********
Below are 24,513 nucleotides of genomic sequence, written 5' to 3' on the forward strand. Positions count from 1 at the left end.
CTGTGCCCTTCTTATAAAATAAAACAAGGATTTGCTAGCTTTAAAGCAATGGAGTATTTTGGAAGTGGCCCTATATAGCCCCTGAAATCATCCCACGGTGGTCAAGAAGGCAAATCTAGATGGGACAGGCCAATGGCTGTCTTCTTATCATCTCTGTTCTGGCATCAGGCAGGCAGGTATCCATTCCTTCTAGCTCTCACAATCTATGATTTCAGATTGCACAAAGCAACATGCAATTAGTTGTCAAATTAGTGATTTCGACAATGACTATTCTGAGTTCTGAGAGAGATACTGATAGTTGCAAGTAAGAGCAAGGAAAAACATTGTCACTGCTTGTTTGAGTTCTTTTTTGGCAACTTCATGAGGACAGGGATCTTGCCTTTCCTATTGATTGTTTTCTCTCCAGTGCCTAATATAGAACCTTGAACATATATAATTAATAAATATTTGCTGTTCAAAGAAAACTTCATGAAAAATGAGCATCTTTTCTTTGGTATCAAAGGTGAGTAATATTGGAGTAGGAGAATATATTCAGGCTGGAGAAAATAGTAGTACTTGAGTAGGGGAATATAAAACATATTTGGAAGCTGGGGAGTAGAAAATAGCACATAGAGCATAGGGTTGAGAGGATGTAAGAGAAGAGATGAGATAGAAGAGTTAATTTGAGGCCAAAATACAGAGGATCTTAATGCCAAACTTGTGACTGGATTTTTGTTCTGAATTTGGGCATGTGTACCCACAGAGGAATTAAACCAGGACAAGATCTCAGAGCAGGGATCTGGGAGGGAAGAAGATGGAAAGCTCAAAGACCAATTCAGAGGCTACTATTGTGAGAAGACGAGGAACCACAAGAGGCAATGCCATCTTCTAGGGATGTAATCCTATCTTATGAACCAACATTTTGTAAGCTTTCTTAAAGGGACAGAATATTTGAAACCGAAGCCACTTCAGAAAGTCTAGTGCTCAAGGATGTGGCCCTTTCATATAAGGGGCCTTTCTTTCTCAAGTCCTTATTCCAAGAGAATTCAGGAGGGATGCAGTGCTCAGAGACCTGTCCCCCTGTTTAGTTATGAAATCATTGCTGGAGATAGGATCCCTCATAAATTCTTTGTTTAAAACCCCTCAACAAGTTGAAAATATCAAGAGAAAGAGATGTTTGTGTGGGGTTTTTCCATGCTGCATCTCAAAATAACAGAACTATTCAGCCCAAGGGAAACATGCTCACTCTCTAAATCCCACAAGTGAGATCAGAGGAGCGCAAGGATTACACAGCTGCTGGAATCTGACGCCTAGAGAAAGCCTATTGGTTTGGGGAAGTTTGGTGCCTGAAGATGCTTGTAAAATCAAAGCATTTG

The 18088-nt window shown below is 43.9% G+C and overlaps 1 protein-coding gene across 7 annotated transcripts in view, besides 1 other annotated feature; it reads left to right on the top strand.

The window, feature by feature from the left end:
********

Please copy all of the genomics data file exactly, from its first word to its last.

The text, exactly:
Below are 24,513 nucleotides of genomic sequence, written 5' to 3' on the forward strand. Positions count from 1 at the left end.
CTGTGCCCTTCTTATAAAATAAAACAAGGATTTGCTAGCTTTAAAGCAATGGAGTATTTTGGAAGTGGCCCTATATAGCCCCTGAAATCATCCCACGGTGGTCAAGAAGGCAAATCTAGATGGGACAGGCCAATGGCTGTCTTCTTATCATCTCTGTTCTGGCATCAGGCAGGCAGGTATCCATTCCTTCTAGCTCTCACAATCTATGATTTCAGATTGCACAAAGCAACATGCAATTAGTTGTCAAATTAGTGATTTCGACAATGACTATTCTGAGTTCTGAGAGAGATACTGATAGTTGCAAGTAAGAGCAAGGAAAAACATTGTCACTGCTTGTTTGAGTTCTTTTTTGGCAACTTCATGAGGACAGGGATCTTGCCTTTCCTATTGATTGTTTTCTCTCCAGTGCCTAATATAGAACCTTGAACATATATAATTAATAAATATTTGCTGTTCAAAGAAAACTTCATGAAAAATGAGCATCTTTTCTTTGGTATCAAAGGTGAGTAATATTGGAGTAGGAGAATATATTCAGGCTGGAGAAAATAGTAGTACTTGAGTAGGGGAATATAAAACATATTTGGAAGCTGGGGAGTAGAAAATAGCACATAGAGCATAGGGTTGAGAGGATGTAAGAGAAGAGATGAGATAGAAGAGTTAATTTGAGGCCAAAATACAGAGGATCTTAATGCCAAACTTGTGACTGGATTTTTGTTCTGAATTTGGGCATGTGTACCCACAGAGGAATTAAACCAGGACAAGATCTCAGAGCAGGGATCTGGGAGGGAAGAAGATGGAAAGCTCAAAGACCAATTCAGAGGCTACTATTGTGAGAAGACGAGGAACCACAAGAGGCAATGCCATCTTCTAGGGATGTAATCCTATCTTATGAACCAACATTTTGTAAGCTTTCTTAAAGGGACAGAATATTTGAAACCGAAGCCACTTCAGAAAGTCTAGTGCTCAAGGATGTGGCCCTTTCATATAAGGGGCCTTTCTTTCTCAAGTCCTTATTCCAAGAGAATTCAGGAGGGATGCAGTGCTCAGAGACCTGTCCCCCTGTTTAGTTATGAAATCATTGCTGGAGATAGGATCCCTCATAAATTCTTTGTTTAAAACCCCTCAACAAGTTGAAAATATCAAGAGAAAGAGATGTTTGTGTGGGGTTTTTCCATGCTGCATCTCAAAATAACAGAACTATTCAGCCCAAGGGAAACATGCTCACTCTCTAAATCCCACAAGTGAGATCAGAGGAGCGCAAGGATTACACAGCTGCTGGAATCTGACGCCTAGAGAAAGCCTATTGGTTTGGGGAAGTTTGGTGCCTGAAGATGCTTGTAAAATCAAAGCATTTG

The 18088-nt window shown below is 43.9% G+C and overlaps 1 protein-coding gene across 7 annotated transcripts in view, besides 1 other annotated feature; it reads left to right on the top strand.

The window, feature by feature from the left end: